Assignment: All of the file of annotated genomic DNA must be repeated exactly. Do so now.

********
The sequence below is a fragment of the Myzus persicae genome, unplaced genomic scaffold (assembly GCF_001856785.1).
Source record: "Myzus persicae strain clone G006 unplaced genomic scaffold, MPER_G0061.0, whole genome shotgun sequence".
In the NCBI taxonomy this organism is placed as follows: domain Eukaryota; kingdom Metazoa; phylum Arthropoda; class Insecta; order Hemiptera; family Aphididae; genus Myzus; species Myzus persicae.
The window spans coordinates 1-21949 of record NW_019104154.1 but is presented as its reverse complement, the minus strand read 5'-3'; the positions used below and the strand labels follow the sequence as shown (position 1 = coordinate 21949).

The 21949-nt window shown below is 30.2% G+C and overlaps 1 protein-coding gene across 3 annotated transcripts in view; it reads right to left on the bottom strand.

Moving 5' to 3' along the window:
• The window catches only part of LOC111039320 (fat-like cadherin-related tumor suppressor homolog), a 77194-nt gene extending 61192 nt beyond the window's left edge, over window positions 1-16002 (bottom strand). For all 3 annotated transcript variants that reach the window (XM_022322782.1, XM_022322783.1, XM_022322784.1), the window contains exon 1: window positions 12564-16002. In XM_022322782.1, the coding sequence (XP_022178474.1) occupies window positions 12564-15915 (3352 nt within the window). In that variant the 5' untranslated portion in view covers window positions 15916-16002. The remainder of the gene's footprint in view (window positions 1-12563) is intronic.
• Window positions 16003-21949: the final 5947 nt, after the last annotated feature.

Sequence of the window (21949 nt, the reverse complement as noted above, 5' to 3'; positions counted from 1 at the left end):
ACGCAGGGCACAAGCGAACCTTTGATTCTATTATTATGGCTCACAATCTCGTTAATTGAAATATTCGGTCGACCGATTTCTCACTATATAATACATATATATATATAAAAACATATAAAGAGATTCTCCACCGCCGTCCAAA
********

The sequence below is a fragment of the Myzus persicae genome, unplaced genomic scaffold (assembly GCF_001856785.1).
Source record: "Myzus persicae strain clone G006 unplaced genomic scaffold, MPER_G0061.0, whole genome shotgun sequence".
In the NCBI taxonomy this organism is placed as follows: domain Eukaryota; kingdom Metazoa; phylum Arthropoda; class Insecta; order Hemiptera; family Aphididae; genus Myzus; species Myzus persicae.
The window spans coordinates 1-21949 of record NW_019104154.1 but is presented as its reverse complement, the minus strand read 5'-3'; the positions used below and the strand labels follow the sequence as shown (position 1 = coordinate 21949).

The 21949-nt window shown below is 30.2% G+C and overlaps 1 protein-coding gene across 3 annotated transcripts in view; it reads right to left on the bottom strand.

Moving 5' to 3' along the window:
• The window catches only part of LOC111039320 (fat-like cadherin-related tumor suppressor homolog), a 77194-nt gene extending 61192 nt beyond the window's left edge, over window positions 1-16002 (bottom strand). For all 3 annotated transcript variants that reach the window (XM_022322782.1, XM_022322783.1, XM_022322784.1), the window contains exon 1: window positions 12564-16002. In XM_022322782.1, the coding sequence (XP_022178474.1) occupies window positions 12564-15915 (3352 nt within the window). In that variant the 5' untranslated portion in view covers window positions 15916-16002. The remainder of the gene's footprint in view (window positions 1-12563) is intronic.
• Window positions 16003-21949: the final 5947 nt, after the last annotated feature.

Sequence of the window (21949 nt, the reverse complement as noted above, 5' to 3'; positions counted from 1 at the left end):
ACGCAGGGCACAAGCGAACCTTTGATTCTATTATTATGGCTCACAATCTCGTTAATTGAAATATTCGGTCGACCGATTTCTCACTATATAATACATATATATATATAAAAACATATAAAGAGATTCTCCACCGCCGTCCAAA